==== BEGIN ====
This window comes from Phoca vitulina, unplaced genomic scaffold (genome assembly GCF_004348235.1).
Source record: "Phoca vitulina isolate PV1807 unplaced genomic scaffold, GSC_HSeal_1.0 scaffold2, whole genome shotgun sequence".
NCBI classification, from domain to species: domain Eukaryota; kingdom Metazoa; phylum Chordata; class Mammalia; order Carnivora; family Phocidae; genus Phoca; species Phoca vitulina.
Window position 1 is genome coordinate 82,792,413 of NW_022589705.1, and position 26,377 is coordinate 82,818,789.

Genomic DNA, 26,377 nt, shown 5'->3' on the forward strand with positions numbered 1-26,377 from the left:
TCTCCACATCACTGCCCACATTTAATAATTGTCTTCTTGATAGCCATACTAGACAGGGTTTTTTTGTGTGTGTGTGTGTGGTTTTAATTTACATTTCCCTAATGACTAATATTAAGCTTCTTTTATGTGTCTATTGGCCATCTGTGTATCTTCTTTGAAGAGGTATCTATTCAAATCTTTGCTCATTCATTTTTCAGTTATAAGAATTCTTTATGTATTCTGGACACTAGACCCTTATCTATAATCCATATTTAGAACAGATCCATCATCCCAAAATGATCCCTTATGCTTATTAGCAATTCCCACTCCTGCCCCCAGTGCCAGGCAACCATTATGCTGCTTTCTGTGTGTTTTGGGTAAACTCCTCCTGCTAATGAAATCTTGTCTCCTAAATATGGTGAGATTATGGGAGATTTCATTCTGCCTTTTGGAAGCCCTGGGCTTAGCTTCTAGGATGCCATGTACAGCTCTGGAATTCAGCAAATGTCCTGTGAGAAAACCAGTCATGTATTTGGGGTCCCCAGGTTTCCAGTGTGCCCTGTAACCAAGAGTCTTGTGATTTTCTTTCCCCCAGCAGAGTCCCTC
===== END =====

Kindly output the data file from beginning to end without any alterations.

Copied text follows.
This window comes from Phoca vitulina, unplaced genomic scaffold (genome assembly GCF_004348235.1).
Source record: "Phoca vitulina isolate PV1807 unplaced genomic scaffold, GSC_HSeal_1.0 scaffold2, whole genome shotgun sequence".
NCBI classification, from domain to species: domain Eukaryota; kingdom Metazoa; phylum Chordata; class Mammalia; order Carnivora; family Phocidae; genus Phoca; species Phoca vitulina.
Window position 1 is genome coordinate 82,792,413 of NW_022589705.1, and position 26,377 is coordinate 82,818,789.

Genomic DNA, 26,377 nt, shown 5'->3' on the forward strand with positions numbered 1-26,377 from the left:
TCTCCACATCACTGCCCACATTTAATAATTGTCTTCTTGATAGCCATACTAGACAGGGTTTTTTTGTGTGTGTGTGTGTGGTTTTAATTTACATTTCCCTAATGACTAATATTAAGCTTCTTTTATGTGTCTATTGGCCATCTGTGTATCTTCTTTGAAGAGGTATCTATTCAAATCTTTGCTCATTCATTTTTCAGTTATAAGAATTCTTTATGTATTCTGGACACTAGACCCTTATCTATAATCCATATTTAGAACAGATCCATCATCCCAAAATGATCCCTTATGCTTATTAGCAATTCCCACTCCTGCCCCCAGTGCCAGGCAACCATTATGCTGCTTTCTGTGTGTTTTGGGTAAACTCCTCCTGCTAATGAAATCTTGTCTCCTAAATATGGTGAGATTATGGGAGATTTCATTCTGCCTTTTGGAAGCCCTGGGCTTAGCTTCTAGGATGCCATGTACAGCTCTGGAATTCAGCAAATGTCCTGTGAGAAAACCAGTCATGTATTTGGGGTCCCCAGGTTTCCAGTGTGCCCTGTAACCAAGAGTCTTGTGATTTTCTTTCCCCCAGCAGAGTCCCTC